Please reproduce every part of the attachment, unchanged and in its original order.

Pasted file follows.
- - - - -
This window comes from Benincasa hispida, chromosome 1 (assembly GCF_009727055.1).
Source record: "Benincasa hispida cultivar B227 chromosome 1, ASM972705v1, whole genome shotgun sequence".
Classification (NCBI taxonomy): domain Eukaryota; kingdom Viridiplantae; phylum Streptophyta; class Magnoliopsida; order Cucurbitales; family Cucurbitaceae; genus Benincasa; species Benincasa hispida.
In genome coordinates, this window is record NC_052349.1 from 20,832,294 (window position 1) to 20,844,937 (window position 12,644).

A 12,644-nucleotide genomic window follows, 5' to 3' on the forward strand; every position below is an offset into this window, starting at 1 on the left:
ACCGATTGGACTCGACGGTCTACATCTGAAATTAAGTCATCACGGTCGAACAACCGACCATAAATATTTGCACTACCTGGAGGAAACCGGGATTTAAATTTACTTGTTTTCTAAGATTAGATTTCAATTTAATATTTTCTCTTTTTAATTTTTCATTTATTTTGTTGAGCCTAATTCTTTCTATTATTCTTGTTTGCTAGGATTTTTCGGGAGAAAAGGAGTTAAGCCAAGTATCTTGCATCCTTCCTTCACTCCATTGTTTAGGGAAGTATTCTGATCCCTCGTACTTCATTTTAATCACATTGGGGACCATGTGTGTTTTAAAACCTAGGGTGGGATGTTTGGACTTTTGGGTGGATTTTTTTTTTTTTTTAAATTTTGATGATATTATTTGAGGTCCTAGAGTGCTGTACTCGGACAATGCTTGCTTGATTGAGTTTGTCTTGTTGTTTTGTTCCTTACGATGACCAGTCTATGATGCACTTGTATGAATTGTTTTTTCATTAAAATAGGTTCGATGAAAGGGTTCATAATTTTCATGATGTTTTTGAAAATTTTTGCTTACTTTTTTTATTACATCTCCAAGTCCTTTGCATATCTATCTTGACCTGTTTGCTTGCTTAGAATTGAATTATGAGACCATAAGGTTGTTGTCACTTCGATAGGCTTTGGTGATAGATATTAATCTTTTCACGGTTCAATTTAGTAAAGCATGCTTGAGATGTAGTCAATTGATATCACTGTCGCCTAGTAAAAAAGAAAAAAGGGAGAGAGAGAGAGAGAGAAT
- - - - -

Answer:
This window comes from Benincasa hispida, chromosome 1 (assembly GCF_009727055.1).
Source record: "Benincasa hispida cultivar B227 chromosome 1, ASM972705v1, whole genome shotgun sequence".
Classification (NCBI taxonomy): domain Eukaryota; kingdom Viridiplantae; phylum Streptophyta; class Magnoliopsida; order Cucurbitales; family Cucurbitaceae; genus Benincasa; species Benincasa hispida.
In genome coordinates, this window is record NC_052349.1 from 20,832,294 (window position 1) to 20,844,937 (window position 12,644).

A 12,644-nucleotide genomic window follows, 5' to 3' on the forward strand; every position below is an offset into this window, starting at 1 on the left:
ACCGATTGGACTCGACGGTCTACATCTGAAATTAAGTCATCACGGTCGAACAACCGACCATAAATATTTGCACTACCTGGAGGAAACCGGGATTTAAATTTACTTGTTTTCTAAGATTAGATTTCAATTTAATATTTTCTCTTTTTAATTTTTCATTTATTTTGTTGAGCCTAATTCTTTCTATTATTCTTGTTTGCTAGGATTTTTCGGGAGAAAAGGAGTTAAGCCAAGTATCTTGCATCCTTCCTTCACTCCATTGTTTAGGGAAGTATTCTGATCCCTCGTACTTCATTTTAATCACATTGGGGACCATGTGTGTTTTAAAACCTAGGGTGGGATGTTTGGACTTTTGGGTGGATTTTTTTTTTTTTTTAAATTTTGATGATATTATTTGAGGTCCTAGAGTGCTGTACTCGGACAATGCTTGCTTGATTGAGTTTGTCTTGTTGTTTTGTTCCTTACGATGACCAGTCTATGATGCACTTGTATGAATTGTTTTTTCATTAAAATAGGTTCGATGAAAGGGTTCATAATTTTCATGATGTTTTTGAAAATTTTTGCTTACTTTTTTTATTACATCTCCAAGTCCTTTGCATATCTATCTTGACCTGTTTGCTTGCTTAGAATTGAATTATGAGACCATAAGGTTGTTGTCACTTCGATAGGCTTTGGTGATAGATATTAATCTTTTCACGGTTCAATTTAGTAAAGCATGCTTGAGATGTAGTCAATTGATATCACTGTCGCCTAGTAAAAAAGAAAAAAGGGAGAGAGAGAGAGAGAGAAT